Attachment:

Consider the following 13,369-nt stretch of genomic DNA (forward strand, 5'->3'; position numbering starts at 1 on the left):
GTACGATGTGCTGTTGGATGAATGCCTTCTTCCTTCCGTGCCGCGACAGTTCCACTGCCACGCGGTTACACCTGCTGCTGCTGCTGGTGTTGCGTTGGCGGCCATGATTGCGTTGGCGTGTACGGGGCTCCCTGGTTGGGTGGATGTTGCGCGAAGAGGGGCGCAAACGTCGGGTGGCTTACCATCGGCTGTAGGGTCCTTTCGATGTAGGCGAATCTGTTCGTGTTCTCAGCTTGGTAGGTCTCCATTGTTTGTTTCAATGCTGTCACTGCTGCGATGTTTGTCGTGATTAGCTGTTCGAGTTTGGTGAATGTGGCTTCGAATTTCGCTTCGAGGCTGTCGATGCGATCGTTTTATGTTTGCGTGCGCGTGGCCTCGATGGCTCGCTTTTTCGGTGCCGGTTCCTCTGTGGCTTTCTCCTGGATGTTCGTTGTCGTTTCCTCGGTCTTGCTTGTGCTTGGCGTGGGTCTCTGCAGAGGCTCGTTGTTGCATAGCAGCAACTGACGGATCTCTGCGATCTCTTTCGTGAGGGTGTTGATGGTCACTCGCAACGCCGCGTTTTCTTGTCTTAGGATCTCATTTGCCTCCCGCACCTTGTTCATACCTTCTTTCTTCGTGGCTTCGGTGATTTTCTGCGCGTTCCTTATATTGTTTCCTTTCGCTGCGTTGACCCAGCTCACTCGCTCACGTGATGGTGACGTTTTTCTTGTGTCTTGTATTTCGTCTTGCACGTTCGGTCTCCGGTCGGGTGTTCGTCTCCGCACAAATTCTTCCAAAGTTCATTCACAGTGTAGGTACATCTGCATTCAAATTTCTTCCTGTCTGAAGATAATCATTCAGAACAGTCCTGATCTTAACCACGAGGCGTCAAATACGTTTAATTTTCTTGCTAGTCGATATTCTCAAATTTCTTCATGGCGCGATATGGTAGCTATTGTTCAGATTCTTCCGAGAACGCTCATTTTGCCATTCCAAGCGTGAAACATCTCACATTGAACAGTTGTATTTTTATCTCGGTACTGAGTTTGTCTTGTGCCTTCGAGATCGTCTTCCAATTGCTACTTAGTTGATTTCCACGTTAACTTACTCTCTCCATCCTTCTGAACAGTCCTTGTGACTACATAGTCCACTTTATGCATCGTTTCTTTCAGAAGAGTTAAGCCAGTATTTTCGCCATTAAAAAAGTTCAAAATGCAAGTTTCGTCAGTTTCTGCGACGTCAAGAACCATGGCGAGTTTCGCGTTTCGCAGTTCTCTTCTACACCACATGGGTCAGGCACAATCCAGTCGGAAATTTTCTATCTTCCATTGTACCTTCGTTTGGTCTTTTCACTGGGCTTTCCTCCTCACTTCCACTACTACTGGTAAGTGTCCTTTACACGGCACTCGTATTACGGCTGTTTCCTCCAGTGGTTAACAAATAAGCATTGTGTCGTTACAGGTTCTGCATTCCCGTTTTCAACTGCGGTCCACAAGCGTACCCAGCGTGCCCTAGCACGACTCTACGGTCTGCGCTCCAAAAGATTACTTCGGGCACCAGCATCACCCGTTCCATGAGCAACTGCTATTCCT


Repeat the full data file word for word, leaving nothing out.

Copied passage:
Consider the following 13,369-nt stretch of genomic DNA (forward strand, 5'->3'; position numbering starts at 1 on the left):
GTACGATGTGCTGTTGGATGAATGCCTTCTTCCTTCCGTGCCGCGACAGTTCCACTGCCACGCGGTTACACCTGCTGCTGCTGCTGGTGTTGCGTTGGCGGCCATGATTGCGTTGGCGTGTACGGGGCTCCCTGGTTGGGTGGATGTTGCGCGAAGAGGGGCGCAAACGTCGGGTGGCTTACCATCGGCTGTAGGGTCCTTTCGATGTAGGCGAATCTGTTCGTGTTCTCAGCTTGGTAGGTCTCCATTGTTTGTTTCAATGCTGTCACTGCTGCGATGTTTGTCGTGATTAGCTGTTCGAGTTTGGTGAATGTGGCTTCGAATTTCGCTTCGAGGCTGTCGATGCGATCGTTTTATGTTTGCGTGCGCGTGGCCTCGATGGCTCGCTTTTTCGGTGCCGGTTCCTCTGTGGCTTTCTCCTGGATGTTCGTTGTCGTTTCCTCGGTCTTGCTTGTGCTTGGCGTGGGTCTCTGCAGAGGCTCGTTGTTGCATAGCAGCAACTGACGGATCTCTGCGATCTCTTTCGTGAGGGTGTTGATGGTCACTCGCAACGCCGCGTTTTCTTGTCTTAGGATCTCATTTGCCTCCCGCACCTTGTTCATACCTTCTTTCTTCGTGGCTTCGGTGATTTTCTGCGCGTTCCTTATATTGTTTCCTTTCGCTGCGTTGACCCAGCTCACTCGCTCACGTGATGGTGACGTTTTTCTTGTGTCTTGTATTTCGTCTTGCACGTTCGGTCTCCGGTCGGGTGTTCGTCTCCGCACAAATTCTTCCAAAGTTCATTCACAGTGTAGGTACATCTGCATTCAAATTTCTTCCTGTCTGAAGATAATCATTCAGAACAGTCCTGATCTTAACCACGAGGCGTCAAATACGTTTAATTTTCTTGCTAGTCGATATTCTCAAATTTCTTCATGGCGCGATATGGTAGCTATTGTTCAGATTCTTCCGAGAACGCTCATTTTGCCATTCCAAGCGTGAAACATCTCACATTGAACAGTTGTATTTTTATCTCGGTACTGAGTTTGTCTTGTGCCTTCGAGATCGTCTTCCAATTGCTACTTAGTTGATTTCCACGTTAACTTACTCTCTCCATCCTTCTGAACAGTCCTTGTGACTACATAGTCCACTTTATGCATCGTTTCTTTCAGAAGAGTTAAGCCAGTATTTTCGCCATTAAAAAAGTTCAAAATGCAAGTTTCGTCAGTTTCTGCGACGTCAAGAACCATGGCGAGTTTCGCGTTTCGCAGTTCTCTTCTACACCACATGGGTCAGGCACAATCCAGTCGGAAATTTTCTATCTTCCATTGTACCTTCGTTTGGTCTTTTCACTGGGCTTTCCTCCTCACTTCCACTACTACTGGTAAGTGTCCTTTACACGGCACTCGTATTACGGCTGTTTCCTCCAGTGGTTAACAAATAAGCATTGTGTCGTTACAGGTTCTGCATTCCCGTTTTCAACTGCGGTCCACAAGCGTACCCAGCGTGCCCTAGCACGACTCTACGGTCTGCGCTCCAAAAGATTACTTCGGGCACCAGCATCACCCGTTCCATGAGCAACTGCTATTCCT